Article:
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At the time it happens, it may seem like nothing is worse than having the heat conk out in the dead of winter, or the air conditioning stop working on the hottest day of the year. Heating ventilation and air conditioning (HVAC) systems are expensive, so when things go bad, many homeowners are hesitant to dish out more money for repairs. Fortunately, there are many tips for HVAC troubleshooting that may allow a “do it yourself” fix.
One side note: although HVAC troubleshooting is a cost effective and sometimes a better choice for homeowners, major repairs should not be attempted by non-professionals. This could result in serious damage to equipment, leading to pricier repairs or even having to replace the entire system. Additionally, even simple repairs are completed at the risk of the homeowner. If you want to be cautious, hire a professional.
To begin troubleshooting, power to the system needs to be turned off. Failure to take this simple step could result in serious injury. This is done by flipping the correct switch on the building’s breaker box. The box can generally be found outside toward the back of the building.
The next step in HVAC troubleshooting is to closely inspect the unit and its parts. Although different steps will need to be taken for different problems, examining the system may give a good indication of where any issues may lie or where they may be forming. Maintenance may be done on parts that are wearing down before any additional problems occur.
Depending on the issues at hand, the next HVAC troubleshooting steps may require one of several things. If the system is making a knocking or rattling sound, check the radiator and hoses. These should slope back toward the boiler. If they slope in a different direction, this will need to be fixed to improve function and eliminate bothersome noises.
If the system seems to have a low water level, close the water supply valve connected to the system. Water levels should be monitored for the next several days and if levels drop dramatically, it may indicate that the pipes have a leak. In most cases, a professional will need to be called to fix the leak.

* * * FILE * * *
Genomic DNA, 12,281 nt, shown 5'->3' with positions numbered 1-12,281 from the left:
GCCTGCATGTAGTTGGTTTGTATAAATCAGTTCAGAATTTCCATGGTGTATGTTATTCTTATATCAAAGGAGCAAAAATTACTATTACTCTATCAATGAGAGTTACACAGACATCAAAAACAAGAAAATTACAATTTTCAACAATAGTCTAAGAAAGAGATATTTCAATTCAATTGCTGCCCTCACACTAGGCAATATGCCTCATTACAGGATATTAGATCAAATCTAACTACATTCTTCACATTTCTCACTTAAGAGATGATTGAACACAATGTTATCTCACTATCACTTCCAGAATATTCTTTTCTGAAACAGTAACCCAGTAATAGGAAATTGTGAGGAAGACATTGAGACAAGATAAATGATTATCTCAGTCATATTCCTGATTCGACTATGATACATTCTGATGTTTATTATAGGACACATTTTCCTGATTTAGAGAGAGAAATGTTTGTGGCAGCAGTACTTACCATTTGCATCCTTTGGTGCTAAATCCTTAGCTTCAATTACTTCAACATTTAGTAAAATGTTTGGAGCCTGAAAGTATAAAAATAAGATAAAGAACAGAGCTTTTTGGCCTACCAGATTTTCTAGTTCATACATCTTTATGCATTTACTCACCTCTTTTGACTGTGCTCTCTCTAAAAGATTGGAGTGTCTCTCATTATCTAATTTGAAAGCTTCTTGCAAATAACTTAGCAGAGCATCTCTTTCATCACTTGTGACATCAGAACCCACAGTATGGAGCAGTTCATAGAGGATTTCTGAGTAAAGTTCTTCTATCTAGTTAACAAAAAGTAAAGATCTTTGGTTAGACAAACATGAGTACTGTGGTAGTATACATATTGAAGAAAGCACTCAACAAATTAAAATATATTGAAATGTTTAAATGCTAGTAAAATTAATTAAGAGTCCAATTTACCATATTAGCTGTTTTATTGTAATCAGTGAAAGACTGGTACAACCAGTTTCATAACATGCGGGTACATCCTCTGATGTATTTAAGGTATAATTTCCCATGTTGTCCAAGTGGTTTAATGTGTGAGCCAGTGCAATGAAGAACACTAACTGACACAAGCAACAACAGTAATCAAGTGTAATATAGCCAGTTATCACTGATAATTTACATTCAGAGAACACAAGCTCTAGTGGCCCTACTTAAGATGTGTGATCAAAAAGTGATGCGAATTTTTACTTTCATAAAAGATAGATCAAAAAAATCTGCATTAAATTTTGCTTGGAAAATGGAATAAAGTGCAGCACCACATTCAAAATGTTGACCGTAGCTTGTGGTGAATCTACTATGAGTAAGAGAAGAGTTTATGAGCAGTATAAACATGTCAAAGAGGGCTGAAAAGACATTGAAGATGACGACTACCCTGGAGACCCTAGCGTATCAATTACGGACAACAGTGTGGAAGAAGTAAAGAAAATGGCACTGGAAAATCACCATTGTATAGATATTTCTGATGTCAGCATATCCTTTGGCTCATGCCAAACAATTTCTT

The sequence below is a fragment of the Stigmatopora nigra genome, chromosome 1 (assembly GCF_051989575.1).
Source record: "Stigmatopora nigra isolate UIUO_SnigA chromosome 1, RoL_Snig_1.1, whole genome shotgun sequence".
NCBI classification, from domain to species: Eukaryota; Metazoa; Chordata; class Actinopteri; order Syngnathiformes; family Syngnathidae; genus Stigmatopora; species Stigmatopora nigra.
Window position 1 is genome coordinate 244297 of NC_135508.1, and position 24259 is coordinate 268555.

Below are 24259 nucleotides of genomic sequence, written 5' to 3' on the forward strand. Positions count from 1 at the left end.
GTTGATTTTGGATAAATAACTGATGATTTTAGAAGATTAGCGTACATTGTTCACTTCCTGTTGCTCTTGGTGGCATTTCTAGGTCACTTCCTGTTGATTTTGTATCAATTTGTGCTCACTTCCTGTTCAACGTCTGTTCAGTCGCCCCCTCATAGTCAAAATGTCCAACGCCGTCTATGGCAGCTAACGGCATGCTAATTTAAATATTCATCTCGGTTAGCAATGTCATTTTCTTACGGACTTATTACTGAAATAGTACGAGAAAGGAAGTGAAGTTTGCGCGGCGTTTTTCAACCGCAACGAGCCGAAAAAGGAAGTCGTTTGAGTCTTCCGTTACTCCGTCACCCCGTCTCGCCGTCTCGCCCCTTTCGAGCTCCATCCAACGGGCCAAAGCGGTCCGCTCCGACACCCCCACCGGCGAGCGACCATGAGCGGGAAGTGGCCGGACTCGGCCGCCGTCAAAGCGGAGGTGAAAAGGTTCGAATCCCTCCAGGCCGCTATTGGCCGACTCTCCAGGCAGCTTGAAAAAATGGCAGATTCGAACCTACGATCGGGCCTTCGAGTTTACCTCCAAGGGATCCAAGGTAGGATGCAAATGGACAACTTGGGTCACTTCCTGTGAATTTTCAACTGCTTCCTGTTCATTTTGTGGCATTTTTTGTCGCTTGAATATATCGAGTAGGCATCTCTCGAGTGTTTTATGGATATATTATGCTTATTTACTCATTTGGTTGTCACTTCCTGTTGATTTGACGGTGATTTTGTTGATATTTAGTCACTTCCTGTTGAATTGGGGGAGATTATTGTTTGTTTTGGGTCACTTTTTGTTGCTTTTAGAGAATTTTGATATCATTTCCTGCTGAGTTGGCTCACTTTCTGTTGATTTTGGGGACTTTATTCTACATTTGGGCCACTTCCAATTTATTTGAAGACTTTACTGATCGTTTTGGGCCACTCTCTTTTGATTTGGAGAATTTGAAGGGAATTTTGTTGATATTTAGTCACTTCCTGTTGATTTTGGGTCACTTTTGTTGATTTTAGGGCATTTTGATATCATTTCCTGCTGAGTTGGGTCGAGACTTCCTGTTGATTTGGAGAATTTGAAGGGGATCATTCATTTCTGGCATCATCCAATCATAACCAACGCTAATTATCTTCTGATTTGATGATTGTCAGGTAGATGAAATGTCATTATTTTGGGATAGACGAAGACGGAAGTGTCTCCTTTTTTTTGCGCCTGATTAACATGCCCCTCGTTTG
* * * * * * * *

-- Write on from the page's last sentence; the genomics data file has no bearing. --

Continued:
Another HVAC troubleshooting tip is to check the air inside the expansion tank. To do this, touch the tank with bare hands and note the temperature. The bottom should be warmer than the top. If the temperature is hot from top to bottom, there may be water in the tank that will need to drained.
Some HVAC problems can be addressed by taking the vents farther away from the radiator, rather than those close to it, and opening them widely. The air vent valve should also be opened to release any trapped air or water from the system. Finally, inspect the circulator or pump for any damage like leaks or cracks. A broken circulator will have to repaired by a professional.
Additionally, it is important to properly maintain a system in order to ensure proper function and proactively prevent future problems. Filters must be replaced regularly and air vents should be cleaned to remove any dust or dirt. Make sure no vents are being blocked by furniture or other items, and open them wide to allow proper air flow.
Most HVAC repairs will need to be handled by a licensed HVAC technician. Homeowners may be able to make minor adjustments as well as help target the root of the problem ahead of time to cut down on labor hours once a technician is called. HVAC diagnostic software is available for home use, and can really cut down on service calls if the problem is something minor and needs only slight adjustment. The local HVAC technician should have more information about this software.
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